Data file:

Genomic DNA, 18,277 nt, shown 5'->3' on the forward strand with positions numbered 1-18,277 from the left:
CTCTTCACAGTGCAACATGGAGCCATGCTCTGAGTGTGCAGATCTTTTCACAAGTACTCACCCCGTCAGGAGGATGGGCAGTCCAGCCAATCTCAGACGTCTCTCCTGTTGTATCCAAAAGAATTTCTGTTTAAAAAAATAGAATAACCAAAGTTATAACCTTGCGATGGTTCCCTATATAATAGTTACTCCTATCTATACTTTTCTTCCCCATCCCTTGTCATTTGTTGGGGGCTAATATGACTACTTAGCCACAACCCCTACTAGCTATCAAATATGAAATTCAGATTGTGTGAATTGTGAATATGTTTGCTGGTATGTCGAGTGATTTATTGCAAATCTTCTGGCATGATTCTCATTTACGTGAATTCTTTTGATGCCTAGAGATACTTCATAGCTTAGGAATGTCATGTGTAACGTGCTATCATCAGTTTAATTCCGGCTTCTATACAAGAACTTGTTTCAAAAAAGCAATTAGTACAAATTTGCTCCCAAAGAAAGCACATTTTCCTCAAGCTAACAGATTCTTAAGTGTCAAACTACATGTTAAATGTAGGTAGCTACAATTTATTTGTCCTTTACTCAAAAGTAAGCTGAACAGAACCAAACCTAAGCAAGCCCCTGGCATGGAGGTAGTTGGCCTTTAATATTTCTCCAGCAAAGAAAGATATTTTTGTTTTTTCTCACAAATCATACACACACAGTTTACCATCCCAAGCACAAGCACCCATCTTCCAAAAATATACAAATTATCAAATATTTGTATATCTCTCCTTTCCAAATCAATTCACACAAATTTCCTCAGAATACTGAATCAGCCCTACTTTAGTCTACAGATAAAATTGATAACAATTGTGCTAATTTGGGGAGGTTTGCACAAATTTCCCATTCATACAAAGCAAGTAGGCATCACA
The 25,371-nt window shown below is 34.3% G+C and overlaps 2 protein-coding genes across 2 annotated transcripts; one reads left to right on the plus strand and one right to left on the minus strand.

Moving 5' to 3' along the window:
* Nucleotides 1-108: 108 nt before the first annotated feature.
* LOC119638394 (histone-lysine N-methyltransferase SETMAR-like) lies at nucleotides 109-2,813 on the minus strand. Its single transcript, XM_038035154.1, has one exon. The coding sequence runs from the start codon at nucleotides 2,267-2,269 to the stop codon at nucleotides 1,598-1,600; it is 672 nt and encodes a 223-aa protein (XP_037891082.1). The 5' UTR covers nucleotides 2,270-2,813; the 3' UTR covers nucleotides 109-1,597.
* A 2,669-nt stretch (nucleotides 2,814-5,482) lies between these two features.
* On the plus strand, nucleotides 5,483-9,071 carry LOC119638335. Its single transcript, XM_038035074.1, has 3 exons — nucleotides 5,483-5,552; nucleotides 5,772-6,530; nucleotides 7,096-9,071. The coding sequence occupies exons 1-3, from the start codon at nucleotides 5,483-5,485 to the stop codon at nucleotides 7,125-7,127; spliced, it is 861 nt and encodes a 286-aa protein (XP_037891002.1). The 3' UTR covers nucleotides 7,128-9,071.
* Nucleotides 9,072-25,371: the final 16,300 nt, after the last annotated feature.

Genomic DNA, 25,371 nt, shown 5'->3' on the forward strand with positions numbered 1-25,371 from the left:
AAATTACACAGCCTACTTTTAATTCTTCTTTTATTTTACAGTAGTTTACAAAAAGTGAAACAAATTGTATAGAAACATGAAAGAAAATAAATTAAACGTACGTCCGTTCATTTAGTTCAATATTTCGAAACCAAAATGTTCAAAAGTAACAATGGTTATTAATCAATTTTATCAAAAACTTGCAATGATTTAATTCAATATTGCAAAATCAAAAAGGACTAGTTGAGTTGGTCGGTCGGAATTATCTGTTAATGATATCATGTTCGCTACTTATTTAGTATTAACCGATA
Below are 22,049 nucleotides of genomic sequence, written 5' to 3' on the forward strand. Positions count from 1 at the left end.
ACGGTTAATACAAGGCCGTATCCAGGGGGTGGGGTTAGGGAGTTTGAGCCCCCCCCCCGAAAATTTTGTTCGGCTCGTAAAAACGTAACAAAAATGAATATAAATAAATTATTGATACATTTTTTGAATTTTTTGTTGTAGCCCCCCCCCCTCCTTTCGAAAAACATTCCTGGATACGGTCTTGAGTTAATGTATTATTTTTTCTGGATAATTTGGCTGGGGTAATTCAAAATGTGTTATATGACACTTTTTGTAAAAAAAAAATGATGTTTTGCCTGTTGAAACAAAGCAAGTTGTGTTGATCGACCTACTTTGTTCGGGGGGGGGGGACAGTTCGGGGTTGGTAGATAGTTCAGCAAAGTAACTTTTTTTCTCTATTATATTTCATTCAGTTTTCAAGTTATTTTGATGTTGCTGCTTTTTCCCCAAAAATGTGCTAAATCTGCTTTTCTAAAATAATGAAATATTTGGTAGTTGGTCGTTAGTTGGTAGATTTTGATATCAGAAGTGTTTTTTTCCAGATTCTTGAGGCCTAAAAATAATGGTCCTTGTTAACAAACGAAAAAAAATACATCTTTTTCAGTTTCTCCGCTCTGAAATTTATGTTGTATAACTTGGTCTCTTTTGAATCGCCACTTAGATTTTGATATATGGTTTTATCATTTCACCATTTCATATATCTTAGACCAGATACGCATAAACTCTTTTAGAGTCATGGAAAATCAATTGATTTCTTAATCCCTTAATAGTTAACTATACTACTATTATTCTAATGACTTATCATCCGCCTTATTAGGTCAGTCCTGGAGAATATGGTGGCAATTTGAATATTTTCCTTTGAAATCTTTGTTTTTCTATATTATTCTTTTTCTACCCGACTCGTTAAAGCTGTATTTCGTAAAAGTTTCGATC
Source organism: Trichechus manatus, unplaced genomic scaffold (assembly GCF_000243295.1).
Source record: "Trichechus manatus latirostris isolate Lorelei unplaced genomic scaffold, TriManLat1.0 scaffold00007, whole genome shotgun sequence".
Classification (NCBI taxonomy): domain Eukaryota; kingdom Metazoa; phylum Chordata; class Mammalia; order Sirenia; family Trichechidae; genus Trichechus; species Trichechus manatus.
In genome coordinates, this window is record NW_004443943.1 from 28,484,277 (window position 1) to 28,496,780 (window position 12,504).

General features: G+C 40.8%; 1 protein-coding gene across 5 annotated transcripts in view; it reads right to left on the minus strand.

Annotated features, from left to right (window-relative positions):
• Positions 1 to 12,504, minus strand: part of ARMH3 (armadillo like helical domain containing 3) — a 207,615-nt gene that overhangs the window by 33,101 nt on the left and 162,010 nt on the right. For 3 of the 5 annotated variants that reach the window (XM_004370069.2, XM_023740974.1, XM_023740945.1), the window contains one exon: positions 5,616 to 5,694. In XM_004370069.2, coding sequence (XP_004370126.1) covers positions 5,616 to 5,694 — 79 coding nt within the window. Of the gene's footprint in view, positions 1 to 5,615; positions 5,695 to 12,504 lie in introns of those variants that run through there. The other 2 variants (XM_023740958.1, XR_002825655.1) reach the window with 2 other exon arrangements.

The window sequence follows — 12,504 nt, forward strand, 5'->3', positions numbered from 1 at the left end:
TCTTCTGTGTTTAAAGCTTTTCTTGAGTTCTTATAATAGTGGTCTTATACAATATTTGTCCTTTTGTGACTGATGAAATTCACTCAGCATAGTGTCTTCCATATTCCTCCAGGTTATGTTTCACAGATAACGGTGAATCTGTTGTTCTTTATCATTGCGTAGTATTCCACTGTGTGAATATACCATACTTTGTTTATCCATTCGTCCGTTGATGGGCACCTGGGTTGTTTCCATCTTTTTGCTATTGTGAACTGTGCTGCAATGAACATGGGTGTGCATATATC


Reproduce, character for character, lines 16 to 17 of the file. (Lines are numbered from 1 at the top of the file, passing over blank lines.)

Classification (NCBI taxonomy): domain Eukaryota; kingdom Metazoa; phylum Chordata; class Mammalia; order Sirenia; family Trichechidae; genus Trichechus; species Trichechus manatus.
In genome coordinates, this window is record NW_004443943.1 from 28,484,277 (window position 1) to 28,496,780 (window position 12,504).